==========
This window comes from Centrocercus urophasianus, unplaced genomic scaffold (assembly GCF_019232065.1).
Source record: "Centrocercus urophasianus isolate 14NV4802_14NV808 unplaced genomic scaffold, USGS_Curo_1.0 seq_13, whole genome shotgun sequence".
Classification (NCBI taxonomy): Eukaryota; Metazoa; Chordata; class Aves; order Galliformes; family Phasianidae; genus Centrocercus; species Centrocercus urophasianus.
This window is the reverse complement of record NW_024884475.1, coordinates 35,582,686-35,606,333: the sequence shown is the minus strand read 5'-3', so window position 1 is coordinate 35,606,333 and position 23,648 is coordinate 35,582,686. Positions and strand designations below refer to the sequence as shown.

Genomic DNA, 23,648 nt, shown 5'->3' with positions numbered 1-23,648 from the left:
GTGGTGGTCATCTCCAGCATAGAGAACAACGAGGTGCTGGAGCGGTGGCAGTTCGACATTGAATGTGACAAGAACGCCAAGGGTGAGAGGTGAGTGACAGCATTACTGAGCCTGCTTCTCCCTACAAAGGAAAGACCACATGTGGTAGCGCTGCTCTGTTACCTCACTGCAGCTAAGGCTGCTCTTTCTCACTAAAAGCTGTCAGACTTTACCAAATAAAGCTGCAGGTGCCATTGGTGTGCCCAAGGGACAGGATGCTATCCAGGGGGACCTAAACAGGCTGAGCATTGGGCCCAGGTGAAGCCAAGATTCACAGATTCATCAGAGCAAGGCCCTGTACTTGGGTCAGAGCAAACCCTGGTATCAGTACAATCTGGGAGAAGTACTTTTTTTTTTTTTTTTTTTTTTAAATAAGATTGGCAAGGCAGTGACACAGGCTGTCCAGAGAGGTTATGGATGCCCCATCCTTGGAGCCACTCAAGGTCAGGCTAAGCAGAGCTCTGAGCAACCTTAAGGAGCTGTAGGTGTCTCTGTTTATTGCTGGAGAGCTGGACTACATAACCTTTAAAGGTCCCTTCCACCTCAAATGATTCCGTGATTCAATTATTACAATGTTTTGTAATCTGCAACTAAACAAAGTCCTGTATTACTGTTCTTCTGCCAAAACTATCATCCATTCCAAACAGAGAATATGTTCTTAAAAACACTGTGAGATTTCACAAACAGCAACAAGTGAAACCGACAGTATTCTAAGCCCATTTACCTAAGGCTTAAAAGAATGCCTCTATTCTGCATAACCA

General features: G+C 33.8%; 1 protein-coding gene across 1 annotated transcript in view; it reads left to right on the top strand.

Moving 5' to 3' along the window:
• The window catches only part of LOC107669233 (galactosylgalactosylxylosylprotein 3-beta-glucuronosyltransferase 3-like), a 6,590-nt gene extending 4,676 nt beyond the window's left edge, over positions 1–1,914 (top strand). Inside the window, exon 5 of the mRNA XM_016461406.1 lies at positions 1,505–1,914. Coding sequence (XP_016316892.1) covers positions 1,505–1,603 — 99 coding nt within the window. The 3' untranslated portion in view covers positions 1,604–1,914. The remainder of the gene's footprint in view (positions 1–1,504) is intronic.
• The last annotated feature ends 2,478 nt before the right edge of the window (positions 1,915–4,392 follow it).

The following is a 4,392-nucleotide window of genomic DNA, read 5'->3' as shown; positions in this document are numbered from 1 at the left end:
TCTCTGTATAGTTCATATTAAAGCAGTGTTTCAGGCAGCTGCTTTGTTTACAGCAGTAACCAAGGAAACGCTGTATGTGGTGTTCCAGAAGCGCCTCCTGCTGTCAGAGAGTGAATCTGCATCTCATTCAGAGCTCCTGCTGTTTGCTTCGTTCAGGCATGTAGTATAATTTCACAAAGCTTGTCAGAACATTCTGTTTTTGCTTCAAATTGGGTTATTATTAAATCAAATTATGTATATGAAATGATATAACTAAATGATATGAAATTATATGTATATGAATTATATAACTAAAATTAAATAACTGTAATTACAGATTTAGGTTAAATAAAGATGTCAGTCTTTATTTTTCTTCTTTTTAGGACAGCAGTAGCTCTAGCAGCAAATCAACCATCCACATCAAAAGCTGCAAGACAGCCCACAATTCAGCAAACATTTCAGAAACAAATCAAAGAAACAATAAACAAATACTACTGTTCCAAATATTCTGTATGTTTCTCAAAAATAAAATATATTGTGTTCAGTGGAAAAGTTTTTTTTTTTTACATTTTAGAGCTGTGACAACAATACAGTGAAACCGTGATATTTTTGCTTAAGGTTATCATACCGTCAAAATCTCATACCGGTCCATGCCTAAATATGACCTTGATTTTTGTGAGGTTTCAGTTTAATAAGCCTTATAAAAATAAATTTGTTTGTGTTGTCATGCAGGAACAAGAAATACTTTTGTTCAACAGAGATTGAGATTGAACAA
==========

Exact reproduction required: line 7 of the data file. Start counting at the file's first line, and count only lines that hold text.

General features: G+C 33.8%; 1 protein-coding gene across 1 annotated transcript in view; it reads left to right on the top strand.